Strictly speaking, this is not my craft. Strictly speaking, it's also not really a craft at all. This is my mother's entry in the Bluffview Garden Club Flower Show. I wanted to share it with everyone out there because I think she did a great job -- the judges did too, she got second place in her division. My Aunt Jan won first place in their division.
I felt compelled to share this with you for a few reasons. First of all, I have a very soft spot in my heart for all things Bluffview Garden Club. It's the Dallas neighborhood where I grew up and I had plenty of fun as a child participating in the assorted Bluffview activities -- the Fourth of July parade (where we got to decorate our bikes with red, white and blue streamers and balloons) and the kid's contest portion of the Flower Show. As a note, at the patriotic parade, most people brought their dogs on leashes with red, white and blue. We had a pet parrot and I insisted that we decorate his cage, put him in the old Radio Flyer and drag him through the parade route. One of the many reasons why Ricky, the Amazon parrot, hated me. And the flower show kid's contest... how I loved to do my flower show entries. I always won first place. When I was about 12 years old, I realized that all the kids won first place. Then all my ribbons didn't seem to mean so much anymore.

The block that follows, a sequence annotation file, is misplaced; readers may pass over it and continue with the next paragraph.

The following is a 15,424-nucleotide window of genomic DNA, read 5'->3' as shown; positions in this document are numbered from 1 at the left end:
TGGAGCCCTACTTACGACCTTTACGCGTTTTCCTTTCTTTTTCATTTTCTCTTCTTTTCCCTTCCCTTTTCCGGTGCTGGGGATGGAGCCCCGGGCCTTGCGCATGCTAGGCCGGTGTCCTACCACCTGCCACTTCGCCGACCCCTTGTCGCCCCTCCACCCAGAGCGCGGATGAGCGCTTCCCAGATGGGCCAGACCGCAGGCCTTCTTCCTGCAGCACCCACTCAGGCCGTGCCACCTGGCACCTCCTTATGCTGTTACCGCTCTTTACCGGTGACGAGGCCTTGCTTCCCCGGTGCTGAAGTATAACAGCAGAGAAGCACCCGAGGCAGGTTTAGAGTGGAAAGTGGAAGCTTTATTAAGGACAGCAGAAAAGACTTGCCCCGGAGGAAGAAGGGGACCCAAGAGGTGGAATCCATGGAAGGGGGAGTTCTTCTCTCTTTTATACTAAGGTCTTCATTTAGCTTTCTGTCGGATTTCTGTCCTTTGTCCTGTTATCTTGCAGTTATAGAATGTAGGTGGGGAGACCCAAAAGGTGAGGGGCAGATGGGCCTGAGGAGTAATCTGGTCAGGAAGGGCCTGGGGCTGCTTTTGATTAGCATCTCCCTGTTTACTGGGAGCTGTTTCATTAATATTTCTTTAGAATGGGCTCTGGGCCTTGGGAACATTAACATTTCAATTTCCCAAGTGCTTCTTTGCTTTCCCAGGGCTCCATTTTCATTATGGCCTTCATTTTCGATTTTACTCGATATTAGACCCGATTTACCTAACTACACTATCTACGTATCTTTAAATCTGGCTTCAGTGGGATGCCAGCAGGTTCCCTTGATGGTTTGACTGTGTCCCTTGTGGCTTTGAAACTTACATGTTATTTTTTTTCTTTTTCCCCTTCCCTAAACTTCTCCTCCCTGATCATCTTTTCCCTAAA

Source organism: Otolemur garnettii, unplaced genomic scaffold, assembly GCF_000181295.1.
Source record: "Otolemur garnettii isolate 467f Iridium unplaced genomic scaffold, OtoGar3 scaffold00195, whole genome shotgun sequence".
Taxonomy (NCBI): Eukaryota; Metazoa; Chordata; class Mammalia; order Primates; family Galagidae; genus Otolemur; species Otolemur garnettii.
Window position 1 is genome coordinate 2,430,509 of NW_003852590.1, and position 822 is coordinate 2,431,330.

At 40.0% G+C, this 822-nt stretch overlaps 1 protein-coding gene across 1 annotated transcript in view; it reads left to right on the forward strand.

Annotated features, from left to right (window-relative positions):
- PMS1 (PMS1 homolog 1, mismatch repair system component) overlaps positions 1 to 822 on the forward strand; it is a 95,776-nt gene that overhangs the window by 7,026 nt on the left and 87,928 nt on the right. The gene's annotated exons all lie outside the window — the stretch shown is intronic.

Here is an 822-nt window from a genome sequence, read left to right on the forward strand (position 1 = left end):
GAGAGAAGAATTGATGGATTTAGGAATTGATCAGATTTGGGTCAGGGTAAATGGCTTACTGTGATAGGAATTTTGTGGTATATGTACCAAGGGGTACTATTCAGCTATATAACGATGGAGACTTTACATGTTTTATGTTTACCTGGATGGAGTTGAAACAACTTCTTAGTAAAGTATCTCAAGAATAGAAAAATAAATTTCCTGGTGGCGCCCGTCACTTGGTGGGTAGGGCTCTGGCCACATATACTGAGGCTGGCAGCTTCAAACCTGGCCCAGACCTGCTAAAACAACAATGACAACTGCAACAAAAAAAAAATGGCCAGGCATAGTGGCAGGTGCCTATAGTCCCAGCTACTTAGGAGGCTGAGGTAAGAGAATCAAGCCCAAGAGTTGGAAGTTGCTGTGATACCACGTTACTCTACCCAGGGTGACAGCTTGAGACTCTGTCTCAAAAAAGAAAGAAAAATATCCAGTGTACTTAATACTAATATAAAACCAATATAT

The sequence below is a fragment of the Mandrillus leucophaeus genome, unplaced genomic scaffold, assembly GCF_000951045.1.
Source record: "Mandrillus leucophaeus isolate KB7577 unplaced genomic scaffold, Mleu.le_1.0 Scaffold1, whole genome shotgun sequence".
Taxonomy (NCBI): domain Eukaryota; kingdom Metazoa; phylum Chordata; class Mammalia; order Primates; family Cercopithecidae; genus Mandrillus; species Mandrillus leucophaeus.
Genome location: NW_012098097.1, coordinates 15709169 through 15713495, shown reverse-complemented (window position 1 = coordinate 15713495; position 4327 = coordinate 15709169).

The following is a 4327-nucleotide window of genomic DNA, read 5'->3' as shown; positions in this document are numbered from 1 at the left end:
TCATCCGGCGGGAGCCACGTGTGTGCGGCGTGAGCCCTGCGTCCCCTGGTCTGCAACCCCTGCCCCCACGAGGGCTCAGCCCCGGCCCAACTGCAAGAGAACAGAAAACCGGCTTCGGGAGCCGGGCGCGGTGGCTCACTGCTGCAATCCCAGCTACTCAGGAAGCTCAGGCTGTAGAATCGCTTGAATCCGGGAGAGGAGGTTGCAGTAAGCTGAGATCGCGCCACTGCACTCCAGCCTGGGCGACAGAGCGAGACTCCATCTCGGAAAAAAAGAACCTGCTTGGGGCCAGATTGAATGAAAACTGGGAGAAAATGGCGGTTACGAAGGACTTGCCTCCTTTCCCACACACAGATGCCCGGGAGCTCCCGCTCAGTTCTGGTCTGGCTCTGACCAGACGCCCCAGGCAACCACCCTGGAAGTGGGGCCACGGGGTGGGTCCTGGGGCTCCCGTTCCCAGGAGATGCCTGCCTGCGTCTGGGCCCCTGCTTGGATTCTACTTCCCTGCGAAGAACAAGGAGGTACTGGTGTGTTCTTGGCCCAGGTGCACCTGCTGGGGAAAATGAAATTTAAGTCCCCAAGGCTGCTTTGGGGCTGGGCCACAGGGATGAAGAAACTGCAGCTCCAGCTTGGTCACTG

My mother, however, doesn't always fare as well since the ladies aren't handed blue ribbons quite so easily. For her, taking home the red ribbon is a big accomplishment. And I helped... I didn't have anything to do with the floral arranging, but I did help her with the mandatory (and absolutely ridiculous) artist statement and arrangement title. The theme of the show was "In an English Country Garden" and my mom thought that her location (on an end table) had some subtle colonial/oriental themes to it. She wanted to run with the idea of the British Empire and India as a territory of Britain. The judges insisted that each arrangement come with a 20-word description of the motivations and emotions behind the the arrangement. My mom turned to her copy editor daughter (me) and I drafted a little something, something for her to use. The judges liked it! Yay.